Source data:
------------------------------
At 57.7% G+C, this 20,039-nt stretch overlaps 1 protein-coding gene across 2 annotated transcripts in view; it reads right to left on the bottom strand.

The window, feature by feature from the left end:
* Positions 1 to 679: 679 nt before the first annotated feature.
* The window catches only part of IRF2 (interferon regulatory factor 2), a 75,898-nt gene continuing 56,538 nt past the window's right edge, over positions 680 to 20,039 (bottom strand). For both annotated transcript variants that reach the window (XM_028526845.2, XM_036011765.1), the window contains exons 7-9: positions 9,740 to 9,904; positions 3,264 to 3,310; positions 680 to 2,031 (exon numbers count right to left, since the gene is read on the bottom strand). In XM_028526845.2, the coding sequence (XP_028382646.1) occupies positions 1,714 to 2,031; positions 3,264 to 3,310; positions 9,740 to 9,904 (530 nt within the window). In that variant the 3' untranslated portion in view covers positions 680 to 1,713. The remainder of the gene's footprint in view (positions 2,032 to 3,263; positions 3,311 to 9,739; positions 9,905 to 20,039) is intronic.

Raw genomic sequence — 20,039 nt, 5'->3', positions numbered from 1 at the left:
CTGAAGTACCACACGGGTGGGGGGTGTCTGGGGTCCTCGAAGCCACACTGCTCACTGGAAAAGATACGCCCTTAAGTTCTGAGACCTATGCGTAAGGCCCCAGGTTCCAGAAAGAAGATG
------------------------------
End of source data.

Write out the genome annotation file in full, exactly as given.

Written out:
At 57.7% G+C, this 20,039-nt stretch overlaps 1 protein-coding gene across 2 annotated transcripts in view; it reads right to left on the bottom strand.

The window, feature by feature from the left end:
* Positions 1 to 679: 679 nt before the first annotated feature.
* The window catches only part of IRF2 (interferon regulatory factor 2), a 75,898-nt gene continuing 56,538 nt past the window's right edge, over positions 680 to 20,039 (bottom strand). For both annotated transcript variants that reach the window (XM_028526845.2, XM_036011765.1), the window contains exons 7-9: positions 9,740 to 9,904; positions 3,264 to 3,310; positions 680 to 2,031 (exon numbers count right to left, since the gene is read on the bottom strand). In XM_028526845.2, the coding sequence (XP_028382646.1) occupies positions 1,714 to 2,031; positions 3,264 to 3,310; positions 9,740 to 9,904 (530 nt within the window). In that variant the 3' untranslated portion in view covers positions 680 to 1,713. The remainder of the gene's footprint in view (positions 2,032 to 3,263; positions 3,311 to 9,739; positions 9,905 to 20,039) is intronic.

Raw genomic sequence — 20,039 nt, 5'->3', positions numbered from 1 at the left:
CTGAAGTACCACACGGGTGGGGGGTGTCTGGGGTCCTCGAAGCCACACTGCTCACTGGAAAAGATACGCCCTTAAGTTCTGAGACCTATGCGTAAGGCCCCAGGTTCCAGAAAGAAGATG